Immature platelet count: a simple parameter for distinguishing thrombocytopenia in pediatric acute lymphocytic leukemia from immune thrombocytopenia

Gabriele Strauss, Cora Vollert, Arend von Stackelberg, Andreas Weimann, Gerhard Gaedicke, Harald Schulze
Pediatric Blood & Cancer 2011, 57 (4): 641-7

BACKGROUND: Platelet counts below normal values define thrombocytopenia. However, platelet counts alone do not reveal the underlying pathomechanism. New blood cell counters provide additional information on platelet size and volume, and enable the distinction of sub-populations. In this preliminary study, we evaluate whether one of these markers can be used for diagnosis of isolated thrombocytopenia in children.

PROCEDURE: We provide normal values for mean platelet volume (MPV), platelet distribution width (PDW), plateletcrit (PCT), platelet large cell ratio (P-LCR), platelet mean-frequent volume (P-MFV), relative immature platelet fraction (IPF%), and absolute IPF (IPF#) for 100 healthy children and analyzed 87 children with thrombocytopenia.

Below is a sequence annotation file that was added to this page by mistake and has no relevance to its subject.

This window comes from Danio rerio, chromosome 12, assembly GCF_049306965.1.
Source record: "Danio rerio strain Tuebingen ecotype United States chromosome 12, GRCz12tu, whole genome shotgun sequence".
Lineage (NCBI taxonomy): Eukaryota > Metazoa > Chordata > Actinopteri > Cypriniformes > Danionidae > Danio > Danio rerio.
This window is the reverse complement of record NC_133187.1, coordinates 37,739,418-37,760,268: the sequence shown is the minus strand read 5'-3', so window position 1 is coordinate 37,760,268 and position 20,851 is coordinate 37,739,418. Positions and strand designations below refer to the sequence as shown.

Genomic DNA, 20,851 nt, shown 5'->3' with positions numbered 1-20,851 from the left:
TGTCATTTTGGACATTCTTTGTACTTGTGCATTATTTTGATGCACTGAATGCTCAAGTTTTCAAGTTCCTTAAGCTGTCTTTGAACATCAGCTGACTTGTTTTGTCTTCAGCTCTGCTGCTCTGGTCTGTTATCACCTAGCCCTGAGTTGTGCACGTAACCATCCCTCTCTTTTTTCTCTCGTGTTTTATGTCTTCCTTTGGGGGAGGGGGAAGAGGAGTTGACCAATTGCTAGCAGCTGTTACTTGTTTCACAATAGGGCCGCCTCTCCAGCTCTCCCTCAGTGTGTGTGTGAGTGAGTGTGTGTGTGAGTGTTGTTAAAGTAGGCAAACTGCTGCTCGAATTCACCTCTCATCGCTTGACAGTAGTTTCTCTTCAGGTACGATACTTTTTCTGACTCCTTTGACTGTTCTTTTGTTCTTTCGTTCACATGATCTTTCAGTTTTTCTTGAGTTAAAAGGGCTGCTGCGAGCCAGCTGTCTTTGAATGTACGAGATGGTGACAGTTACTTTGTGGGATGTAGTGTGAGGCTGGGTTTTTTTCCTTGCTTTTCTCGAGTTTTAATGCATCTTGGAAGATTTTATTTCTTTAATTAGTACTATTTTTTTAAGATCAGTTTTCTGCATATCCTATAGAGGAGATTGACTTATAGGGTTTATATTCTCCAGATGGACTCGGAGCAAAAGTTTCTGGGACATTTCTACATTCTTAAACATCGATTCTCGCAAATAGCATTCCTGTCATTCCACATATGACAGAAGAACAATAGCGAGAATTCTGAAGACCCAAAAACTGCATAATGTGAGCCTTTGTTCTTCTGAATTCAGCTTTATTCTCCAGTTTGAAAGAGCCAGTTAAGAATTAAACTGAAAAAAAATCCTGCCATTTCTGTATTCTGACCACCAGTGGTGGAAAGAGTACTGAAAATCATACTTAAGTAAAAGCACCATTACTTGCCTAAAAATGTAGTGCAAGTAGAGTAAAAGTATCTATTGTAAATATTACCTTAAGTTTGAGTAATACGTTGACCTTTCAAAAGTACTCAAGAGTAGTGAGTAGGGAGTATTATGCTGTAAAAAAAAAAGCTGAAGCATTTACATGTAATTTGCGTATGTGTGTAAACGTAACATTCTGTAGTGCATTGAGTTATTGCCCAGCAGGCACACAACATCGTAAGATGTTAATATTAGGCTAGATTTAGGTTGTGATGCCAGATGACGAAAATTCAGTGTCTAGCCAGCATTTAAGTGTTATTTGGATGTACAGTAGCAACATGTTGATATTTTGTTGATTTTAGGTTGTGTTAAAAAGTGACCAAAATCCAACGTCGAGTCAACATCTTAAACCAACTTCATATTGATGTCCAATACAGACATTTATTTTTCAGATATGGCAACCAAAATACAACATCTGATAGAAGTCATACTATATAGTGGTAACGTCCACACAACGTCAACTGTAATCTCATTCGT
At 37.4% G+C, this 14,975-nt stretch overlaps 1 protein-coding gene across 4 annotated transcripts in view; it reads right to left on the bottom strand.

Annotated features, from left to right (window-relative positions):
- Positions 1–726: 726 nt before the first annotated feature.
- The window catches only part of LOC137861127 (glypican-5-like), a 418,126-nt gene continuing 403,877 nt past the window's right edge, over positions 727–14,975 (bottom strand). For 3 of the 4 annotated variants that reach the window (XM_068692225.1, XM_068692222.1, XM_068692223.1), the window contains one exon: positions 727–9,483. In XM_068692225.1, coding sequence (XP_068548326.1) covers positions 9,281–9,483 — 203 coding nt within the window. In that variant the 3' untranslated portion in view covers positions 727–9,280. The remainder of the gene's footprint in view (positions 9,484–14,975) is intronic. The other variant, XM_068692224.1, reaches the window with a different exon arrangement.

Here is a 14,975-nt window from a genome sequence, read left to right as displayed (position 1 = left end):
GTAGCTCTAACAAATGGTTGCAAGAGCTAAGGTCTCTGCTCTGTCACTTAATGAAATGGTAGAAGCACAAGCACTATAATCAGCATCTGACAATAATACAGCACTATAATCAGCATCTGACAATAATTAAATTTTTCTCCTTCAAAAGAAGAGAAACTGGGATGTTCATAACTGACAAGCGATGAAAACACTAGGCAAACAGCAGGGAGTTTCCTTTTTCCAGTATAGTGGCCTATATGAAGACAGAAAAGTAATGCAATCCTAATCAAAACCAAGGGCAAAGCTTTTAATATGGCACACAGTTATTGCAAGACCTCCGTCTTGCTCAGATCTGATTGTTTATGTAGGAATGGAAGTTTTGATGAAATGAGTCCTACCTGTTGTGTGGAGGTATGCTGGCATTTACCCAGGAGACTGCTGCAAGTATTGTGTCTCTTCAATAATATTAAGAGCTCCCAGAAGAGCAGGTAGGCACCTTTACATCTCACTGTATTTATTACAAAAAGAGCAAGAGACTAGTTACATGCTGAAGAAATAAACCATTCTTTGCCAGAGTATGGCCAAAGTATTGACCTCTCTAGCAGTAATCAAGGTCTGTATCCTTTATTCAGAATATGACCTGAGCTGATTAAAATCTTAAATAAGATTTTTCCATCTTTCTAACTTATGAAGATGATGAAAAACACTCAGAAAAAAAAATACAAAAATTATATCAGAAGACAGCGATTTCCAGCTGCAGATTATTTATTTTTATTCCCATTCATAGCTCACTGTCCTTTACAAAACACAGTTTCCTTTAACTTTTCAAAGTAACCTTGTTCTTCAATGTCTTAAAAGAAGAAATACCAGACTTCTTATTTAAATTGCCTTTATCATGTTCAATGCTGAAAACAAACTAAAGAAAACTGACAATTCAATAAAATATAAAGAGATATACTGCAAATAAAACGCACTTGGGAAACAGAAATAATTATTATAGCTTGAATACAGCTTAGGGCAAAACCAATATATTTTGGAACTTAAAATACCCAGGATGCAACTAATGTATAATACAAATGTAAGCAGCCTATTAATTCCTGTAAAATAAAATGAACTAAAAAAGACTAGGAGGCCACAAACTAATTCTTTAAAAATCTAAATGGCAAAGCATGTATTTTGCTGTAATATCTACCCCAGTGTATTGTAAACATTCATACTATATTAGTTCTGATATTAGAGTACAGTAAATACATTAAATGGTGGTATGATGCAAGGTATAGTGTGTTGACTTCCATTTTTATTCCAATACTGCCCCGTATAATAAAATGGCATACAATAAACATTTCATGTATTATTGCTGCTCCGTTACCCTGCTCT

RESULTS: In children with platelet production defects, IPF% was low, while in acute immune thrombocytopenia (ITP), IPF% was markedly increased (median 25.2%, P < 0.01), representing accelerated platelet turnover. Interestingly, children diagnosed with acute lymphocytic leukemia (ALL) also had elevated IPF% (median 10%, P < 0.01), suggesting that thrombopoiesis is stimulated despite virtual absence of bone marrow progenitors. Low IPF# was only found in patients with acute ITP.

CONCLUSIONS: IPF% is a marker for thrombocytopenia due to defective platelet production while IPF#, representing the immature platelet count, might become a practical parameter to distinguish acute ITP from thrombocytopenia in children with newly diagnosed ALL (P < 0.01).

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